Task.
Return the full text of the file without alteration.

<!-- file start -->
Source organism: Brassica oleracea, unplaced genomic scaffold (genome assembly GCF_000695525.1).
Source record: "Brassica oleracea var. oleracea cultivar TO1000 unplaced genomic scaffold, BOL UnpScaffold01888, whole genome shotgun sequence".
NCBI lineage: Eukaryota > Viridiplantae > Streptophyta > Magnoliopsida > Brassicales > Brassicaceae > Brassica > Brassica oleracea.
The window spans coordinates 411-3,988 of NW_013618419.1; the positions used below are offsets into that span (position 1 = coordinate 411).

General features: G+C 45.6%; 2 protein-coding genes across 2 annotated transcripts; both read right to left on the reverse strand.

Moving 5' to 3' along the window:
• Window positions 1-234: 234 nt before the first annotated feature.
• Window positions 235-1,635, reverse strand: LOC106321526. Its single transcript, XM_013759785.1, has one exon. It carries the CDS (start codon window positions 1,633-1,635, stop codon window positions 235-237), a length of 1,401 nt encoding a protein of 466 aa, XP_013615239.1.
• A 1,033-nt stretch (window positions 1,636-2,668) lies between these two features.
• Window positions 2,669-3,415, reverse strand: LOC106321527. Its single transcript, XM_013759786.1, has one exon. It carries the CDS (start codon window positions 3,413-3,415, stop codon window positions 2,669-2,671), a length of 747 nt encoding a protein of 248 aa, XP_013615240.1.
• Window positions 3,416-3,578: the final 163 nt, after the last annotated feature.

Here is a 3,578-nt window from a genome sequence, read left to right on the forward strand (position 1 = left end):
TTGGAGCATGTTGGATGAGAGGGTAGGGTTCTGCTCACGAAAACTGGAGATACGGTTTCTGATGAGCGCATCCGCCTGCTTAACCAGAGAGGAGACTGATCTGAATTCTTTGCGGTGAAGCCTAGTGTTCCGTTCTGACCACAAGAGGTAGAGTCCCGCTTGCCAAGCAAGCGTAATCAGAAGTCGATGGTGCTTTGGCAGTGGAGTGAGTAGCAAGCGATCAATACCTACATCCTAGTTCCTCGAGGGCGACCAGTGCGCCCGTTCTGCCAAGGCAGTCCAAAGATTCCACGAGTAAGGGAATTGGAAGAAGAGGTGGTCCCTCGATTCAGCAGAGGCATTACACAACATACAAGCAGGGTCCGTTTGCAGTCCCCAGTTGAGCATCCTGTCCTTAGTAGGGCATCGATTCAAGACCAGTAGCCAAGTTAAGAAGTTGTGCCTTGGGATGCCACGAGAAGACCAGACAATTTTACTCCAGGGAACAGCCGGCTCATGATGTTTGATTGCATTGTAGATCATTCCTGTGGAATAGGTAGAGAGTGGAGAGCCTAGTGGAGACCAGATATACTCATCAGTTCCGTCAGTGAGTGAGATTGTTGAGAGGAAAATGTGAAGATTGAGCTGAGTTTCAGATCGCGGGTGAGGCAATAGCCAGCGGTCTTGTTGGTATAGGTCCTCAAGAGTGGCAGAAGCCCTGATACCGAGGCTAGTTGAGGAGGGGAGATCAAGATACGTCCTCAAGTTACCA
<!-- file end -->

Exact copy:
Source organism: Brassica oleracea, unplaced genomic scaffold (genome assembly GCF_000695525.1).
Source record: "Brassica oleracea var. oleracea cultivar TO1000 unplaced genomic scaffold, BOL UnpScaffold01888, whole genome shotgun sequence".
NCBI lineage: Eukaryota > Viridiplantae > Streptophyta > Magnoliopsida > Brassicales > Brassicaceae > Brassica > Brassica oleracea.
The window spans coordinates 411-3,988 of NW_013618419.1; the positions used below are offsets into that span (position 1 = coordinate 411).

General features: G+C 45.6%; 2 protein-coding genes across 2 annotated transcripts; both read right to left on the reverse strand.

Moving 5' to 3' along the window:
• Window positions 1-234: 234 nt before the first annotated feature.
• Window positions 235-1,635, reverse strand: LOC106321526. Its single transcript, XM_013759785.1, has one exon. It carries the CDS (start codon window positions 1,633-1,635, stop codon window positions 235-237), a length of 1,401 nt encoding a protein of 466 aa, XP_013615239.1.
• A 1,033-nt stretch (window positions 1,636-2,668) lies between these two features.
• Window positions 2,669-3,415, reverse strand: LOC106321527. Its single transcript, XM_013759786.1, has one exon. It carries the CDS (start codon window positions 3,413-3,415, stop codon window positions 2,669-2,671), a length of 747 nt encoding a protein of 248 aa, XP_013615240.1.
• Window positions 3,416-3,578: the final 163 nt, after the last annotated feature.

Here is a 3,578-nt window from a genome sequence, read left to right on the forward strand (position 1 = left end):
TTGGAGCATGTTGGATGAGAGGGTAGGGTTCTGCTCACGAAAACTGGAGATACGGTTTCTGATGAGCGCATCCGCCTGCTTAACCAGAGAGGAGACTGATCTGAATTCTTTGCGGTGAAGCCTAGTGTTCCGTTCTGACCACAAGAGGTAGAGTCCCGCTTGCCAAGCAAGCGTAATCAGAAGTCGATGGTGCTTTGGCAGTGGAGTGAGTAGCAAGCGATCAATACCTACATCCTAGTTCCTCGAGGGCGACCAGTGCGCCCGTTCTGCCAAGGCAGTCCAAAGATTCCACGAGTAAGGGAATTGGAAGAAGAGGTGGTCCCTCGATTCAGCAGAGGCATTACACAACATACAAGCAGGGTCCGTTTGCAGTCCCCAGTTGAGCATCCTGTCCTTAGTAGGGCATCGATTCAAGACCAGTAGCCAAGTTAAGAAGTTGTGCCTTGGGATGCCACGAGAAGACCAGACAATTTTACTCCAGGGAACAGCCGGCTCATGATGTTTGATTGCATTGTAGATCATTCCTGTGGAATAGGTAGAGAGTGGAGAGCCTAGTGGAGACCAGATATACTCATCAGTTCCGTCAGTGAGTGAGATTGTTGAGAGGAAAATGTGAAGATTGAGCTGAGTTTCAGATCGCGGGTGAGGCAATAGCCAGCGGTCTTGTTGGTATAGGTCCTCAAGAGTGGCAGAAGCCCTGATACCGAGGCTAGTTGAGGAGGGGAGATCAAGATACGTCCTCAAGTTACCA